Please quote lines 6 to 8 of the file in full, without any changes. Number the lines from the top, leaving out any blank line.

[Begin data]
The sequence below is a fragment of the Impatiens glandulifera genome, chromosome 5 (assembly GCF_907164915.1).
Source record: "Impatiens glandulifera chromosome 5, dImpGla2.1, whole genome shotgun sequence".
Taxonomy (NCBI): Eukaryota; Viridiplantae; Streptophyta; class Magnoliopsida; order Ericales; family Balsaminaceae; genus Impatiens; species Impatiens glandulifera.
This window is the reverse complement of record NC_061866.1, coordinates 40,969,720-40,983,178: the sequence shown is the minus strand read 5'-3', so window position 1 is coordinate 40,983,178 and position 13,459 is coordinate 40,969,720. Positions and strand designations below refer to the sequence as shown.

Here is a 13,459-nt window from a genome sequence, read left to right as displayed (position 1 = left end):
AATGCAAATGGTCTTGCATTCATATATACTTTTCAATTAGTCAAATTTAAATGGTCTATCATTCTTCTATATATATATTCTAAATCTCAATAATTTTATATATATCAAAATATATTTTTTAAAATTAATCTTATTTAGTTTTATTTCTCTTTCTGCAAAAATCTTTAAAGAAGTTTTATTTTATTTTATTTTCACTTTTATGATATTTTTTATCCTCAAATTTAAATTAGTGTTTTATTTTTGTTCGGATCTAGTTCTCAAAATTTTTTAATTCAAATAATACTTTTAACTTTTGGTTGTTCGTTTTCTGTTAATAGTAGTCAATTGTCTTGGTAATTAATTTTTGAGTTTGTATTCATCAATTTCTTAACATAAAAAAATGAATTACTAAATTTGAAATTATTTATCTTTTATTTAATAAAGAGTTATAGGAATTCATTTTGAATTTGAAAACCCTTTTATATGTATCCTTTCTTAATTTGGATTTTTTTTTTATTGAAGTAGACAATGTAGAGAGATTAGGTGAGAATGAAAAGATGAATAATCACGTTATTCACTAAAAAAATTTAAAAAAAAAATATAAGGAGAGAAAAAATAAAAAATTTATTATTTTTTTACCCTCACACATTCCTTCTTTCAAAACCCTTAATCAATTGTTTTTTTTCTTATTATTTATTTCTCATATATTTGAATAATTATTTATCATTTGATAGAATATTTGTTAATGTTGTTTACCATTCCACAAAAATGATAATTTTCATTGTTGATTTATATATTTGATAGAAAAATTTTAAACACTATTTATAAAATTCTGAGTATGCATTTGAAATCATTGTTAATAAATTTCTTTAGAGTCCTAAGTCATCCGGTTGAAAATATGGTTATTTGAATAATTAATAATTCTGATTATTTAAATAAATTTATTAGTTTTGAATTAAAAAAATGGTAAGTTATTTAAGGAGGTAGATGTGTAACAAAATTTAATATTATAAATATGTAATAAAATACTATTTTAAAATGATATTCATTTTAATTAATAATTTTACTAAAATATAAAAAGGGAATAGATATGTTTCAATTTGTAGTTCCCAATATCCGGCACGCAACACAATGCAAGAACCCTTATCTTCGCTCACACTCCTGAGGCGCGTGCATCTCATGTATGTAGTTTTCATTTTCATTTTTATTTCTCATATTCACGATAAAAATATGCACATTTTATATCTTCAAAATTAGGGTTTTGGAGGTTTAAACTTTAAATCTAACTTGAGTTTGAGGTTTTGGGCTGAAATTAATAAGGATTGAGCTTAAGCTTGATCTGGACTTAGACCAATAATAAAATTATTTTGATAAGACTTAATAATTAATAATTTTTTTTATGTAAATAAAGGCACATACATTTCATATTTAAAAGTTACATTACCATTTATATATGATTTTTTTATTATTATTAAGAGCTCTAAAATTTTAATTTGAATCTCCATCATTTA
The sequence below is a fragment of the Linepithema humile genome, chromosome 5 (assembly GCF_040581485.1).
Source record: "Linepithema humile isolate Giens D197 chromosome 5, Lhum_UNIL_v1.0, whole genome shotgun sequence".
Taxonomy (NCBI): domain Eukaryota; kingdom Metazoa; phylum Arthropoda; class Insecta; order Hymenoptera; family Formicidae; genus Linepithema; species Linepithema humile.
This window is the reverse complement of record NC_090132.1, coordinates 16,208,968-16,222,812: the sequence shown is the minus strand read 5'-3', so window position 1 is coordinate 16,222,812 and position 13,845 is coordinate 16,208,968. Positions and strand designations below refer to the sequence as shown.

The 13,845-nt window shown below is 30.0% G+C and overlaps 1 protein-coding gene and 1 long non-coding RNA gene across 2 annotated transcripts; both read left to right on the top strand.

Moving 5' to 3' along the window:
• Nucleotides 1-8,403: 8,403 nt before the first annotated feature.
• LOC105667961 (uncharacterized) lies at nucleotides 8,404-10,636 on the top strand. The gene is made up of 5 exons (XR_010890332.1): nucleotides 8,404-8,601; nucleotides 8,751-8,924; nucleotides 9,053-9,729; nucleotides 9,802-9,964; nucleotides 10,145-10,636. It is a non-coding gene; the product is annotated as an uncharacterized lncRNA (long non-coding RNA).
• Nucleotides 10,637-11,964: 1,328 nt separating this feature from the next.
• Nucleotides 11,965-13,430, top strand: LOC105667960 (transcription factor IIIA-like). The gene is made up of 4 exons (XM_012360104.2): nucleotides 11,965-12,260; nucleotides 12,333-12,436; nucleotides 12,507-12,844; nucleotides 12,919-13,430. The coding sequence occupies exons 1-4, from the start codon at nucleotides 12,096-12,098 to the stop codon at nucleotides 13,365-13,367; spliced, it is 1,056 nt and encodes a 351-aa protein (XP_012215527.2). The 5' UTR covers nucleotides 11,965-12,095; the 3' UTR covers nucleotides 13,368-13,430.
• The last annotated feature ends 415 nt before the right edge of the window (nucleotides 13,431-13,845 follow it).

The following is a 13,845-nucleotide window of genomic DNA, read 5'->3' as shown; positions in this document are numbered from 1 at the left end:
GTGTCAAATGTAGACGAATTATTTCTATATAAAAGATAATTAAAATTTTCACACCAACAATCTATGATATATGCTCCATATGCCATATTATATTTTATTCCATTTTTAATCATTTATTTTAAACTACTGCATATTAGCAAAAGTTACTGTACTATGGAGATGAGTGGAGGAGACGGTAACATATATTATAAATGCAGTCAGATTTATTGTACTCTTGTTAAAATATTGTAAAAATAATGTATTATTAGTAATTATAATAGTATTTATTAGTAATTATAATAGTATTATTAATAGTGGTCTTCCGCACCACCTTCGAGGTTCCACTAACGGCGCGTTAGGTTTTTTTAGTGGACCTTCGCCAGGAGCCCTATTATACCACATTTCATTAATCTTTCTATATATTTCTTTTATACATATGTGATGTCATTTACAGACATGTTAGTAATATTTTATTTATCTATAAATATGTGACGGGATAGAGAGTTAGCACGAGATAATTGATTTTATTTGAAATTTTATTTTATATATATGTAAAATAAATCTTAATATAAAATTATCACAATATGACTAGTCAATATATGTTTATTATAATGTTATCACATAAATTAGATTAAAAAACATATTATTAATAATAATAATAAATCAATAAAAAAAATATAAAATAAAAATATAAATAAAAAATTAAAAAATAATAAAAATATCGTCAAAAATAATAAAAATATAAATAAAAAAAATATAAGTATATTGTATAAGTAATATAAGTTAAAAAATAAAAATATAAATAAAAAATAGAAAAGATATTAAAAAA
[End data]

AATGCAAATGGTCTTGCATTCATATATACTTTTCAATTAGTCAAATTTAAATGGTCTATCATTCTTCTATATATATATTCTAAATCTCAATAATTTTATATATATCAAAATATATTTTTTAAAATTAATCTTATTTAGTTTTATTTCTCTTTCTGCAAAAATCTTTAAAGAAGTTTTATTTTATTTTATTTTCACTTTTATGATATTTTTTATCCTCAAATTTAAATTAGTGTTTTATTTTTGTTCGGATCTAGTTCTCAAAATTTTTTAATTCAAATAATACTTTTAACTTTTGGTTGTTCGTTTTCTGTTAATAGTAGTCAATTGTCTTGGTAATTAATTTTTGAGTTTGTATTCATCAATTTCTTAACATAAAAAAATGAATTACTAAATTTGAAATTATTTATCTTTTATTTAATAAAGAGTTATAGGAATTCATTTTGAATTTGAAAACCCTTTTATATGTATCCTTTCTTAATTTGGATTTTTTTTTTATTGAAGTAGACAATGTAGAGAGATTAGGTGAGAATGAAAAGATGAATAATCACGTTATTCACTAAAAAAATTTAAAAAAAAAATATAAGGAGAGAAAAAATAAAAAATTTATTATTTTTTTACCCTCACACATTCCTTCTTTCAAAACCCTTAATCAATTGTTTTTTTTCTTATTATTTATTTCTCATATATTTGAATAATTATTTATCATTTGATAGAATATTTGTTAATGTTGTTTACCATTCCACAAAAATGATAATTTTCATTGTTGATTTATATATTTGATAGAAAAATTTTAAACACTATTTATAAAATTCTGAGTATGCATTTGAAATCATTGTTAATAAATTTCTTTAGAGTCCTAAGTCATCCGGTTGAAAATATGGTTATTTGAATAATTAATAATTCTGATTATTTAAATAAATTTATTAGTTTTGAATTAAAAAAATGGTAAGTTATTTAAGGAGGTAGATGTGTAACAAAATTTAATATTATAAATATGTAATAAAATACTATTTTAAAATGATATTCATTTTAATTAATAATTTTACTAAAATATAAAAAGGGAATAGATATGTTTCAATTTGTAGTTCCCAATATCCGGCACGCAACACAATGCAAGAACCCTTATCTTCGCTCACACTCCTGAGGCGCGTGCATCTCATGTATGTAGTTTTCATTTTCATTTTTATTTCTCATATTCACGATAAAAATATGCACATTTTATATCTTCAAAATTAGGGTTTTGGAGGTTTAAACTTTAAATCTAACTTGAGTTTGAGGTTTTGGGCTGAAATTAATAAGGATTGAGCTTAAGCTTGATCTGGACTTAGACCAATAATAAAATTATTTTGATAAGACTTAATAATTAATAATTTTTTTTATGTAAATAAAGGCACATACATTTCATATTTAAAAGTTACATTACCATTTATATATGATTTTTTTATTATTATTAAGAGCTCTAAAATTTTAATTTGAATCTCCATCATTTA
The sequence below is a fragment of the Linepithema humile genome, chromosome 5 (assembly GCF_040581485.1).
Source record: "Linepithema humile isolate Giens D197 chromosome 5, Lhum_UNIL_v1.0, whole genome shotgun sequence".